The Aosta valley is lined with amazing single tracks that boast impressive views, and as in many other well-known mountain towns, it is the hiking culture that has made this region so great as a bike destination. Large stretches of the famous hiking route Tour de Mont Blanc are terrific for biking. Conveniently, there are several rifugios along the route as well if you wish to stop for lunch or an overnight stay. A highlight is the tour into Val Ferret where Tour de Mont Blanc goes by Rifugio Bonatti. Ride the TMB from the valley and back towards the Courmayeur, on the balcony. The views over Grandes Jorasses and Mont Blanc from this world class trail are mind blowing, though be advised it is difficult in places.

It is a good idea to base yourself in the Roman town of Aosta. The vibe in town is great, there are plenty of restaurant options, and most importantly, lots of rides waiting for you near the city. Two other areas worth checking out are La Thuile, a bike park with only natural trails, and Pila, one of the better bike parks in this part of the Alps. Contact Aosta Valley Freeride for guided tours, bike shuttles and everything you may need in the area.

Best trail: From Punta Chaligne down to the town of Aosta; first a climb up the mountain from Rifugio Chaligne and then a descent lasting a few hours to town. Incredible mountain biking with everything from alpine riding to fast sections in the trees.

Bike shop: Cicli Lucchini has rental bikes and sells new bikes and gear. They also have a good workshop. 

Stay: Hotel Diana is an affordable and pleasant 3-star accommodation just outside the city of Aosta. It can be hectic in the town center so unless that is your thing, it is preferable to stay just outside. 

Getting there: Fly into Geneva or Turin which are the same distance from Aosta (2 hours). There are airport shuttles though in the summer it’s expensive. Transport is smoother with a rental car and provides you freedom once there; a nice perk as trailheads can be far from each other.

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Part Seven

Lenzerheide, Switzerland

Lenzerheide in Graubünden is now an excellent destination for modern bike tourism. Originally a sleepy summer town, once the decision had been made to develop mountain biking it was quickly surmised that sticking with the older ‘lifts up, old cow trail down’ model would not do. Consultants were hired and in five years Lenzerheide was transformed into a bike destination. Their strategy seems to have worked. Through hosting multiple events – everything from World Cup races to public grassroots events –  word has spread. Lenzerheide is now a popular destination for both DH and free riders who enjoy one of the best bike parks in the eastern alps. It is also desirable place to be for all-mountain riders, who are offered lift access trail riding and tours in the valley and the neighbouring village of Arosa.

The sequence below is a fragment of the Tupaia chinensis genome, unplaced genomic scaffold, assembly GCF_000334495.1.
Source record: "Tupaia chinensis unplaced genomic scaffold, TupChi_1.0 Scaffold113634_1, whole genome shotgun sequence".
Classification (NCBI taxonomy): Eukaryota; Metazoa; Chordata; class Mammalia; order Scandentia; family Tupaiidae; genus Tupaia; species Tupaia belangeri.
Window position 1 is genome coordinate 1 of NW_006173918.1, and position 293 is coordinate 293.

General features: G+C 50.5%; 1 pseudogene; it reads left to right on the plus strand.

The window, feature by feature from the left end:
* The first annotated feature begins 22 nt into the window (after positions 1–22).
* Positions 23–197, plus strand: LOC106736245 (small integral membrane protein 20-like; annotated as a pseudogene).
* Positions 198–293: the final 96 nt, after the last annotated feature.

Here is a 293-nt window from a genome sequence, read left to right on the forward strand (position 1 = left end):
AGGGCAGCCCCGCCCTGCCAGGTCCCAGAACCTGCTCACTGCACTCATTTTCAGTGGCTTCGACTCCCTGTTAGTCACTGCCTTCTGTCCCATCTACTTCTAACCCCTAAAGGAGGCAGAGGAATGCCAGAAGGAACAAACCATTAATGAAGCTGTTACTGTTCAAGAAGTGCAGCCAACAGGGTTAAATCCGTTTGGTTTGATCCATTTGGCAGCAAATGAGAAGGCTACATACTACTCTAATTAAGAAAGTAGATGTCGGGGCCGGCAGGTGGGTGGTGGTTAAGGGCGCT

In the Kanton Graubünden (state of Graubünden) there is a network of 17 000 kilometers of both hiking and bike trails. There is an unwritten rule allowing all trails in the state to be used by anyone; a policy unique in the Alps and globally. Graubünden, Switzerland’s largest and least populated state, is known as one of the most progressive regions in the world when it comes to bike tourism. There are 4000 kilometres of specifically marked mountain bike trails and several regions are leading the charge in Europe when it comes to bike tourism, including Lenzerheide, Davos Klosters and Engadin St Moritz. A visit to a few of these places on the same trip is a great idea.

Best trail: from Parpaner Rothorn via the Schafalpi trail to Arosa via Alpisee, one of Switzerland’s most beautiful alpine lakes. From Arosa you take a few lifts back up in the mountains to Fuerggli, and drop back into Lenzerheide.

Bike shop: Pesko Rothornbahn is the best bike shop in Lenzerheide. It is located nera both the gondola station and the bike park. Here they have a variety of different bikes for rent and a good workshop, as well as a store with all the essentials.

Stay: Hotel Schweizerhof in central Lenzerheide is a classic Swiss hotel but with a modern touch. Great food and service and a fantastic location in the heart of town, pedal distance to the gondola and the trail heads.

Getting there: Lenzerheide is only 1,5 hours from Zürich making it the best airport for access. It is easy to go via train to Lenzerheide, but you have to switch to a bus in Chur, about 30 minutes away.

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Part Eight

Ötztal, Austria

Sölden and the Ötztal valley is one of Austria’s main biking destinations. This famous ski resort has developed their bike trails and infrastructure over the years, and while the alpine riding is scenic and enjoyable, it is the trails through the trees are the real gem in this beautiful valley.